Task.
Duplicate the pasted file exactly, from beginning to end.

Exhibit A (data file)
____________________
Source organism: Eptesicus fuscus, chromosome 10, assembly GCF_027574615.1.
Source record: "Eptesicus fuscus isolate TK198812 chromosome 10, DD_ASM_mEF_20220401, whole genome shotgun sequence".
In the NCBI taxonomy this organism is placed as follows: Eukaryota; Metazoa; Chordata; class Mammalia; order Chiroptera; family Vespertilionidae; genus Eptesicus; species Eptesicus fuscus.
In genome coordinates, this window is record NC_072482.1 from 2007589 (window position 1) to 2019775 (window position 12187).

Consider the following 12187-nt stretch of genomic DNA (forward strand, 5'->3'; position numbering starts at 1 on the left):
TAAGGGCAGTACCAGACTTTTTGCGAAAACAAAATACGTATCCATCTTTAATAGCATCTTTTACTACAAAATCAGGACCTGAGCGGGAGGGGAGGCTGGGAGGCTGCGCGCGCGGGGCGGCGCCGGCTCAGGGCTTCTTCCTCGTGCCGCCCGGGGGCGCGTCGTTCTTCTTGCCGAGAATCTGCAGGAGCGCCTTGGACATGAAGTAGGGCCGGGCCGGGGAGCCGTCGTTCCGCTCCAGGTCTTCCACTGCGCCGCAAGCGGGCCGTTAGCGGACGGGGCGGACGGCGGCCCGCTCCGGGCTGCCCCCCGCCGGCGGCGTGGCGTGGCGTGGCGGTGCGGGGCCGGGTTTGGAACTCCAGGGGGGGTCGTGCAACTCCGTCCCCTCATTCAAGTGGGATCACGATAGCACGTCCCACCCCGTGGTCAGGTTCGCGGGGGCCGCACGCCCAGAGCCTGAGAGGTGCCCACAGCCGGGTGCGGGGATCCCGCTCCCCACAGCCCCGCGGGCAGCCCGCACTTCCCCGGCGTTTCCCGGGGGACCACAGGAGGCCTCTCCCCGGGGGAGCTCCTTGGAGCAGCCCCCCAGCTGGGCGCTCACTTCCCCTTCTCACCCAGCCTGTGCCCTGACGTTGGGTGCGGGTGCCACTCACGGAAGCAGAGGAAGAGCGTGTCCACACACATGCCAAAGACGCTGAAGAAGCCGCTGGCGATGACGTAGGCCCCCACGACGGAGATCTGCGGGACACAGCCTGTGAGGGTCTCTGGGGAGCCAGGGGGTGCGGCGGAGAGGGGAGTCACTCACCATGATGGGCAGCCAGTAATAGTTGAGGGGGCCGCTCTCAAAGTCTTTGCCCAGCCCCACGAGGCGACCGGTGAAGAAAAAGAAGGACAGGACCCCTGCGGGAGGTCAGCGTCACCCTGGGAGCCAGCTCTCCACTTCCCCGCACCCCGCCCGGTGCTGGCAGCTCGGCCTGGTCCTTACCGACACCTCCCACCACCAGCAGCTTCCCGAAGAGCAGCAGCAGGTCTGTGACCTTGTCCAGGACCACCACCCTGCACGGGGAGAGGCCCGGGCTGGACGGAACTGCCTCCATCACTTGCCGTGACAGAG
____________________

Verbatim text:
Source organism: Eptesicus fuscus, chromosome 10, assembly GCF_027574615.1.
Source record: "Eptesicus fuscus isolate TK198812 chromosome 10, DD_ASM_mEF_20220401, whole genome shotgun sequence".
In the NCBI taxonomy this organism is placed as follows: Eukaryota; Metazoa; Chordata; class Mammalia; order Chiroptera; family Vespertilionidae; genus Eptesicus; species Eptesicus fuscus.
In genome coordinates, this window is record NC_072482.1 from 2007589 (window position 1) to 2019775 (window position 12187).

Consider the following 12187-nt stretch of genomic DNA (forward strand, 5'->3'; position numbering starts at 1 on the left):
TAAGGGCAGTACCAGACTTTTTGCGAAAACAAAATACGTATCCATCTTTAATAGCATCTTTTACTACAAAATCAGGACCTGAGCGGGAGGGGAGGCTGGGAGGCTGCGCGCGCGGGGCGGCGCCGGCTCAGGGCTTCTTCCTCGTGCCGCCCGGGGGCGCGTCGTTCTTCTTGCCGAGAATCTGCAGGAGCGCCTTGGACATGAAGTAGGGCCGGGCCGGGGAGCCGTCGTTCCGCTCCAGGTCTTCCACTGCGCCGCAAGCGGGCCGTTAGCGGACGGGGCGGACGGCGGCCCGCTCCGGGCTGCCCCCCGCCGGCGGCGTGGCGTGGCGTGGCGGTGCGGGGCCGGGTTTGGAACTCCAGGGGGGGTCGTGCAACTCCGTCCCCTCATTCAAGTGGGATCACGATAGCACGTCCCACCCCGTGGTCAGGTTCGCGGGGGCCGCACGCCCAGAGCCTGAGAGGTGCCCACAGCCGGGTGCGGGGATCCCGCTCCCCACAGCCCCGCGGGCAGCCCGCACTTCCCCGGCGTTTCCCGGGGGACCACAGGAGGCCTCTCCCCGGGGGAGCTCCTTGGAGCAGCCCCCCAGCTGGGCGCTCACTTCCCCTTCTCACCCAGCCTGTGCCCTGACGTTGGGTGCGGGTGCCACTCACGGAAGCAGAGGAAGAGCGTGTCCACACACATGCCAAAGACGCTGAAGAAGCCGCTGGCGATGACGTAGGCCCCCACGACGGAGATCTGCGGGACACAGCCTGTGAGGGTCTCTGGGGAGCCAGGGGGTGCGGCGGAGAGGGGAGTCACTCACCATGATGGGCAGCCAGTAATAGTTGAGGGGGCCGCTCTCAAAGTCTTTGCCCAGCCCCACGAGGCGACCGGTGAAGAAAAAGAAGGACAGGACCCCTGCGGGAGGTCAGCGTCACCCTGGGAGCCAGCTCTCCACTTCCCCGCACCCCGCCCGGTGCTGGCAGCTCGGCCTGGTCCTTACCGACACCTCCCACCACCAGCAGCTTCCCGAAGAGCAGCAGCAGGTCTGTGACCTTGTCCAGGACCACCACCCTGCACGGGGAGAGGCCCGGGCTGGACGGAACTGCCTCCATCACTTGCCGTGACAGAG